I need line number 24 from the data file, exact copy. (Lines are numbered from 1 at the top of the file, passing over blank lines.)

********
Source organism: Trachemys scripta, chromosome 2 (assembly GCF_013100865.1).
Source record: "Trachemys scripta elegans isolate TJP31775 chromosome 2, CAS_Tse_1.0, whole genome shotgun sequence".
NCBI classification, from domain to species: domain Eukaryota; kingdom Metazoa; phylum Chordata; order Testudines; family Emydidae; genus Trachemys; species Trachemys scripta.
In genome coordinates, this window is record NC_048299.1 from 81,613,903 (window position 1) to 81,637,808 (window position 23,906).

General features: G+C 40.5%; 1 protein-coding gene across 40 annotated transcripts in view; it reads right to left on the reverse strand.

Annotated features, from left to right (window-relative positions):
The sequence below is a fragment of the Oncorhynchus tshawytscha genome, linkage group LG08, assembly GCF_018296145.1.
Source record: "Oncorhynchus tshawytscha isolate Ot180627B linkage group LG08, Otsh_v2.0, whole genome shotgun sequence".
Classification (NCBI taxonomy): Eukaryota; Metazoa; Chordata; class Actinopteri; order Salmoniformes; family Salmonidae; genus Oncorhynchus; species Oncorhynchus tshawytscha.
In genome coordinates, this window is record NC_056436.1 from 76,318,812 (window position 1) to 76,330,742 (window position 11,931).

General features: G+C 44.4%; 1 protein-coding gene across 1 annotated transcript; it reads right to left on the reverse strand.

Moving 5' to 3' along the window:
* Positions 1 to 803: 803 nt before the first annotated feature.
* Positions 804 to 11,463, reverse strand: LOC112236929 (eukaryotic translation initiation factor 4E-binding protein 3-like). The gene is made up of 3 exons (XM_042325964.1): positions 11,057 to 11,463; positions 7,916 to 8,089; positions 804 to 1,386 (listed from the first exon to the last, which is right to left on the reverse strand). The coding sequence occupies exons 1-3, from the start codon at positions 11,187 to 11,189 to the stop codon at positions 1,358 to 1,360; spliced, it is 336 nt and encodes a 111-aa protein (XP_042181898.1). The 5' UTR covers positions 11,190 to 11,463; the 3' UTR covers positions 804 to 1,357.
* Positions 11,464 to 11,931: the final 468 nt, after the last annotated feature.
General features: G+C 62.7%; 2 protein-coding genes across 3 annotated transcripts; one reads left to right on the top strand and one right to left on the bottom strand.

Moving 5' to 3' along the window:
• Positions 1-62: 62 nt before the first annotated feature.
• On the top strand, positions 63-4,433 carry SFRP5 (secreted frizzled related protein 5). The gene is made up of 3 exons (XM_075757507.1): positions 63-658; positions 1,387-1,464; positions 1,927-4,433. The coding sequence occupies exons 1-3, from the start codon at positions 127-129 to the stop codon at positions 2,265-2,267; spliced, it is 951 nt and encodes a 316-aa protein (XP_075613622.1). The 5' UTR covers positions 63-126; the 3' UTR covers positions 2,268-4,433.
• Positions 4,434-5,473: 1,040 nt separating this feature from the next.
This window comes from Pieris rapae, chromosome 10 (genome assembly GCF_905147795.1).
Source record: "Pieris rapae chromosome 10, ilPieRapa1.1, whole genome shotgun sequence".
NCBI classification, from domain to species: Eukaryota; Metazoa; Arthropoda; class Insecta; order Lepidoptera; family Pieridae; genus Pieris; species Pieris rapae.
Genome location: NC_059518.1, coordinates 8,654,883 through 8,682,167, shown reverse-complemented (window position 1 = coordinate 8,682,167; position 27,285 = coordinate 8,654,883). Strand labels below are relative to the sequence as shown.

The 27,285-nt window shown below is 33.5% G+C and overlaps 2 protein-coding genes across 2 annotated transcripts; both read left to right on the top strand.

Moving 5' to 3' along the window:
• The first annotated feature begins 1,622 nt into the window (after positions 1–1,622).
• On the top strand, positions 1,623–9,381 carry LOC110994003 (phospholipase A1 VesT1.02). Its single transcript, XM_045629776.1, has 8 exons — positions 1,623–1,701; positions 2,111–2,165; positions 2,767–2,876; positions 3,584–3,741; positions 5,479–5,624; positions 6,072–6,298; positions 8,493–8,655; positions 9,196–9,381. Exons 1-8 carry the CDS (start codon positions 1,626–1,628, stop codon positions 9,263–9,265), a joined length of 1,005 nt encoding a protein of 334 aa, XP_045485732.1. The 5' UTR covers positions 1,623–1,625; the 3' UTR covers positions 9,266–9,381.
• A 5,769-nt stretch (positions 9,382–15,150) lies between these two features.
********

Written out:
Genome location: NC_059518.1, coordinates 8,654,883 through 8,682,167, shown reverse-complemented (window position 1 = coordinate 8,682,167; position 27,285 = coordinate 8,654,883). Strand labels below are relative to the sequence as shown.